Using JavaScript, my aim is to create an "intelligent" address search function with a single textbox (rather than separate textboxes for house number, street name, street type, suburb, etc).

I'm attempting to parse the input string entered by the user, to determine which components of the address have been entered. A complication is that users may enter combinations such as:

  • 1 Kent Street Sydney (number, name, type, suburb)
  • 1 King Georges Road Sydney (number, 2x name, type, suburb)
  • 1 New South Head Road Rose Bay (number, 3x name, type, 2x suburb)
  • Kent Street Sydney (name, type, suburb)
  • Sydney (suburb)
  • 2000 (postcode)
  • 275/2/1000 (lot/section/plan)

At the moment I'm breaking the input string into tokens using string.split(" ") and iterating through each token to determine which component it represents.

This is working most of the time (it fails on 1 St Georges Road Sydney), but a colleague suggested I try using a REGEXP to improve the process. I can't see any examples of where this has been done for an address search.

Does anyone have any examples where REGEXP has been used for address validation?

(Note that I'm not actually entering this information into a geocoder at this stage - I just need to break the input string into its component parts, and know what each part represents)

Thanks, Steve

  • PS I'm posting this on the GIS forums rather than general programming forums since I'd expect fellow GIS users to have expertise in this area... – Stephen Lead Aug 9 '11 at 4:30
  • Take a look at Whuber's answer here gis.stackexchange.com/questions/4269/… Also you can search for some other regex answers I seem to remember a few good resources in them. – Brad Nesom Aug 9 '11 at 5:38
  • Brad - I can't see a post by whuber at that URL? And the example given is a simple replace, rather than address-specific. Do you have any better examples? Thanks – Stephen Lead Aug 9 '11 at 5:49
  • Address parsing can get really complicated .. take a look at PostGIS's TIGER geocoding extras: trac.osgeo.org/postgis/browser/trunk/extras/tiger_geocoder – Mike T Aug 9 '11 at 5:54
  • Mike, this is kind of reassuring as I'm following a vaguely similar strategy of iterating over the string trying to decide what each component represents. Maybe I'll just refine what I have, and provide an old-school multi-dialog box if it can't find a result. Thanks for the tip. – Stephen Lead Aug 9 '11 at 5:58

I don't think regular expressions will help you here, because its designed for pattern matching rather than semantic interpretation, so your string.split() function will probably do as well.

But without a database to compare each token against, it'd be pretty hard to determine what level a token represents. If, for instance the right-most token is Zealand, it could be either a country or a province, depending on the next token to the left.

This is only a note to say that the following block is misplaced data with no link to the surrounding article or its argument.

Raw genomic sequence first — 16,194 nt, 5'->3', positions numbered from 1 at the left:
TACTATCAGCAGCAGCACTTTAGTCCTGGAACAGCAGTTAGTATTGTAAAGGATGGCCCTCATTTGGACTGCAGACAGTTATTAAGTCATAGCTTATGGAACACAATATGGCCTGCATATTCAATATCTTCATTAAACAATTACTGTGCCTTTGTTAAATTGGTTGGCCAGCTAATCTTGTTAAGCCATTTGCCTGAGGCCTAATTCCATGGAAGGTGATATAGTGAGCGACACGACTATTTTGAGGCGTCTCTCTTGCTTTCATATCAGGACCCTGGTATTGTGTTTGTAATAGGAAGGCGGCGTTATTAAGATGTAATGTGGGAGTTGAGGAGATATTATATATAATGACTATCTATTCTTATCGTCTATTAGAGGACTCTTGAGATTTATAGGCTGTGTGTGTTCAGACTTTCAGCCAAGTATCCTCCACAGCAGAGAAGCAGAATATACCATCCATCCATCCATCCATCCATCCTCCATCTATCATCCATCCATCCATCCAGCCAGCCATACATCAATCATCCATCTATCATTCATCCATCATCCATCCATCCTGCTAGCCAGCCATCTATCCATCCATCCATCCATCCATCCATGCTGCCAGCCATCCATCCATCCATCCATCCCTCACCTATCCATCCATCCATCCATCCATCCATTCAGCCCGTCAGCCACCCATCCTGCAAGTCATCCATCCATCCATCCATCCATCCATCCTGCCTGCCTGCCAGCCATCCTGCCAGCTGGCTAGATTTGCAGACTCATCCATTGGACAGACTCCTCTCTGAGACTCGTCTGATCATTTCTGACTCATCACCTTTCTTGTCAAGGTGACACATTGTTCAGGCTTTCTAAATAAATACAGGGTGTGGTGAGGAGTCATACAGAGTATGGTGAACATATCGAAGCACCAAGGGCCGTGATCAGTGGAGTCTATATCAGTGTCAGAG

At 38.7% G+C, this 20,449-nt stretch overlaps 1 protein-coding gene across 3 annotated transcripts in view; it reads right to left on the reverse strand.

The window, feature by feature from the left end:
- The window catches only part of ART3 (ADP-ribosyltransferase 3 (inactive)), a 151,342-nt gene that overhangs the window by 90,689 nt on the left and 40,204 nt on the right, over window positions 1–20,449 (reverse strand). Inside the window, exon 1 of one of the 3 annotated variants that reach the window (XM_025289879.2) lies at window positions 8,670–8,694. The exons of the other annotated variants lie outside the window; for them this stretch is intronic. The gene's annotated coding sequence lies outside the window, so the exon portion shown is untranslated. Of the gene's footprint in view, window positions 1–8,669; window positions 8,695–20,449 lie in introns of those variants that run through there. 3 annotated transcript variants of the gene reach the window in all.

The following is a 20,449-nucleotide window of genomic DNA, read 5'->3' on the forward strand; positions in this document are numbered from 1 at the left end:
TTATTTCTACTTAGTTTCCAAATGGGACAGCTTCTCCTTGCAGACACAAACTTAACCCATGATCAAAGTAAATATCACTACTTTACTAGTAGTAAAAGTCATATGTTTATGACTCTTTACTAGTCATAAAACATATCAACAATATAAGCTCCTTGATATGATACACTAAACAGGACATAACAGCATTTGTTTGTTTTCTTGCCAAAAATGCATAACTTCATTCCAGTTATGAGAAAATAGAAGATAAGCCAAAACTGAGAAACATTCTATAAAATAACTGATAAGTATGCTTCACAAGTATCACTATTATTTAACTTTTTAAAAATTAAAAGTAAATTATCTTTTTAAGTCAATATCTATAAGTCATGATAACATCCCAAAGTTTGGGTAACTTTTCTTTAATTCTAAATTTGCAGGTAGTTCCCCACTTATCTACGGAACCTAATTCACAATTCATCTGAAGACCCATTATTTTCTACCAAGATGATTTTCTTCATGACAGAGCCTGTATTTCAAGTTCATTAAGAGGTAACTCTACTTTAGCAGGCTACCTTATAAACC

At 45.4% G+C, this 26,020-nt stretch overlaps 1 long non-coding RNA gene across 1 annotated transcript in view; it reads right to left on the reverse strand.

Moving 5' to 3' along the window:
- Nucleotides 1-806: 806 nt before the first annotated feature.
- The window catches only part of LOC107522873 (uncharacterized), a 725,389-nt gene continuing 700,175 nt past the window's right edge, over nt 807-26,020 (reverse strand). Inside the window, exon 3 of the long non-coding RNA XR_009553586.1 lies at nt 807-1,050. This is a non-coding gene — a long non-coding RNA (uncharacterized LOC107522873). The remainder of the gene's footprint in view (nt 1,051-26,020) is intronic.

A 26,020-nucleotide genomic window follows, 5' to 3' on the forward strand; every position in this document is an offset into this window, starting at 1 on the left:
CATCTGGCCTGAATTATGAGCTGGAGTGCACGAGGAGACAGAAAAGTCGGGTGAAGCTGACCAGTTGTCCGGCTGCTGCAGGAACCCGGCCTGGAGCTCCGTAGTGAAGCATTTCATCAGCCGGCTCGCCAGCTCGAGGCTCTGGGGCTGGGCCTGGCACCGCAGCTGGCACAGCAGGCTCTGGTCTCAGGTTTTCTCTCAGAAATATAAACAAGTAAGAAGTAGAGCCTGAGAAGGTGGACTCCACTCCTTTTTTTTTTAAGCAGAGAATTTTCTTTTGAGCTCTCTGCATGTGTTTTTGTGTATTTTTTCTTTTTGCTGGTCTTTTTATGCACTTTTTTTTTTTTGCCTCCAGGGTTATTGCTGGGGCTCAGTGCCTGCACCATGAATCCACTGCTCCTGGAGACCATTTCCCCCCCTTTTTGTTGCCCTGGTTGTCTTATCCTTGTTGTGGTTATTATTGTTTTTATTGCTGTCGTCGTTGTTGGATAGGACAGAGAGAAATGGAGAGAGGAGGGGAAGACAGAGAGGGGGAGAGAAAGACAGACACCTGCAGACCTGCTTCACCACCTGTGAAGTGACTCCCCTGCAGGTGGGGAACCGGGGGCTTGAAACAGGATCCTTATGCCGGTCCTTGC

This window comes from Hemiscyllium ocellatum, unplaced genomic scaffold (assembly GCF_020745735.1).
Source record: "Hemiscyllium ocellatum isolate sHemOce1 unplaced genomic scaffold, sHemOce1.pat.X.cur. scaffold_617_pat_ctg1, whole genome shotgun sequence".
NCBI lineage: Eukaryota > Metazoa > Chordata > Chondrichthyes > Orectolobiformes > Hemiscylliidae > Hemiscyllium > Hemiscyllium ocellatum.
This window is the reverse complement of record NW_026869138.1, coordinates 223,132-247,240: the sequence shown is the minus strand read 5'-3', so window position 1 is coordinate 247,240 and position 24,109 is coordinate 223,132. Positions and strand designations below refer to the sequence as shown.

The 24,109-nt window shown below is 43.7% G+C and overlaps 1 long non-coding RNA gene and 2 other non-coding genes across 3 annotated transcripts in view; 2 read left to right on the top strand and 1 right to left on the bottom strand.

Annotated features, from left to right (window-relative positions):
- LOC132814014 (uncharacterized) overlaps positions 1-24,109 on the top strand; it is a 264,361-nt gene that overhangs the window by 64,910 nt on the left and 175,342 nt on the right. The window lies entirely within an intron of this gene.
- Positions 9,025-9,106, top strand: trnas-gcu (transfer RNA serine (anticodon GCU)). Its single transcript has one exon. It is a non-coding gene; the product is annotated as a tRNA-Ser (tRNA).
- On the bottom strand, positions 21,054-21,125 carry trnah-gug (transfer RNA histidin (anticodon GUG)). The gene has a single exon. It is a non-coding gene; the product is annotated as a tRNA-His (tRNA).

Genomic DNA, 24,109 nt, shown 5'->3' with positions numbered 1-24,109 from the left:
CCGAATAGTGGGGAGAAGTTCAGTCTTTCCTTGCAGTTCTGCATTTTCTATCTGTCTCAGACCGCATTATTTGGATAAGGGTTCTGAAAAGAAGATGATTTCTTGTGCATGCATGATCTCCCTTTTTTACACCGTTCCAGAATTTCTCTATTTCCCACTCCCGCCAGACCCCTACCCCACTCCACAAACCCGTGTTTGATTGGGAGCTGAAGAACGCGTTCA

I know you said you've not run it through a geocoder yet, but I would say that was the best way to go. Using Google's Geocoding API, you can pass it addresses formatted in interesting ways and it'll do a good job of returning a properly formatted version of that address.

  • 4
    +1 for making the distinction between syntactic and semantic analysis, which goes to the core of the problem. – whuber Aug 9 '11 at 14:54
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    @MerseyViking I guess I'm trying to build my own version of Google's geocoder, without their resources or know-how :) Based on the advice above I'll maintain the iteration through the tokens and try to improve on the matching logic. Thanks all – Stephen Lead Aug 9 '11 at 23:27
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    Be warned, though, you can only use Google's API if you are displaying a Google Map to the user, or else you'll violate the terms of service. – Matt Feb 15 '12 at 20:56

In light of my comment on MerseyViking's answer, I thought I'd elaborate just for clarity and completeness.

I used to work in the address parsing/verification industry for SmartyStreets. What you're trying to do, I think, is called "Single-line address processing" (we call it SLAP). It's a complicated task, though, because addresses will inevitably be very, very different depending on user input, the type of address, and whether or not it is complete or correct.

There are too many factors for a regular expression to solve, as MerseyViking implied. Rather than potentially breaking Google's Terms of Service (otherwise, that was a pretty good solution -- if you don't care that the address is potentially invalid; Google does address approximation, not address validation), I suggest using a CASS-certified service (for US-based addresses) to do this. Since it looks like you may be working with Australian addresses, maybe see if there's a "land-down-under" alternative. SmartyStreets offers international address services that could help you here.

We're developing a fine-tuned algorithm for doing SLAP accurately, and while we tweak it, finish it, and implement it, you might be interested in the rough idea of the algorithm. It is described here in some detail.


This one uses REGEX based US address parsing: http://search.cpan.org/~timb/Geo-StreetAddress-US-1.04/US.pm And it's javascript port: https://github.com/hassansin/parse-address. You can probably do the same for other countries.

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